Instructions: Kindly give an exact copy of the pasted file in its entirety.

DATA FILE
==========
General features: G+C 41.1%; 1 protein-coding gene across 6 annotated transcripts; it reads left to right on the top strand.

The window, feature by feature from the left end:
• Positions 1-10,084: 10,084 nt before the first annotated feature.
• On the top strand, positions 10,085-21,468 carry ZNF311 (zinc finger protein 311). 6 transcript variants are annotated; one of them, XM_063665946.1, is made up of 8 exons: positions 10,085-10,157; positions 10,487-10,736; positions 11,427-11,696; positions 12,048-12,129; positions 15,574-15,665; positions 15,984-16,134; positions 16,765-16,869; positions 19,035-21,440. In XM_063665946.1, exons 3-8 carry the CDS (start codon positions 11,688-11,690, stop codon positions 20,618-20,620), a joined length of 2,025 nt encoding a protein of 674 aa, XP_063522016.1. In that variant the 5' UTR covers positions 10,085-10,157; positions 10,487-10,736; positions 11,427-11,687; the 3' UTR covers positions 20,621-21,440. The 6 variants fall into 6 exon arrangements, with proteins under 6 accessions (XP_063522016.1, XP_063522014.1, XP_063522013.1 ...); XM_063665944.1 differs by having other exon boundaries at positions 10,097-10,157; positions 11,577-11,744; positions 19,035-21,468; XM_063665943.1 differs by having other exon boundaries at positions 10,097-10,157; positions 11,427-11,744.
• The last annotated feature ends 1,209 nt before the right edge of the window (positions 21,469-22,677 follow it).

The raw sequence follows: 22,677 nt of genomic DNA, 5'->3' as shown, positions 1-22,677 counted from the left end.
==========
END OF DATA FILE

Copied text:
General features: G+C 41.1%; 1 protein-coding gene across 6 annotated transcripts; it reads left to right on the top strand.

The window, feature by feature from the left end:
• Positions 1-10,084: 10,084 nt before the first annotated feature.
• On the top strand, positions 10,085-21,468 carry ZNF311 (zinc finger protein 311). 6 transcript variants are annotated; one of them, XM_063665946.1, is made up of 8 exons: positions 10,085-10,157; positions 10,487-10,736; positions 11,427-11,696; positions 12,048-12,129; positions 15,574-15,665; positions 15,984-16,134; positions 16,765-16,869; positions 19,035-21,440. In XM_063665946.1, exons 3-8 carry the CDS (start codon positions 11,688-11,690, stop codon positions 20,618-20,620), a joined length of 2,025 nt encoding a protein of 674 aa, XP_063522016.1. In that variant the 5' UTR covers positions 10,085-10,157; positions 10,487-10,736; positions 11,427-11,687; the 3' UTR covers positions 20,621-21,440. The 6 variants fall into 6 exon arrangements, with proteins under 6 accessions (XP_063522016.1, XP_063522014.1, XP_063522013.1 ...); XM_063665944.1 differs by having other exon boundaries at positions 10,097-10,157; positions 11,577-11,744; positions 19,035-21,468; XM_063665943.1 differs by having other exon boundaries at positions 10,097-10,157; positions 11,427-11,744.
• The last annotated feature ends 1,209 nt before the right edge of the window (positions 21,469-22,677 follow it).

The raw sequence follows: 22,677 nt of genomic DNA, 5'->3' as shown, positions 1-22,677 counted from the left end.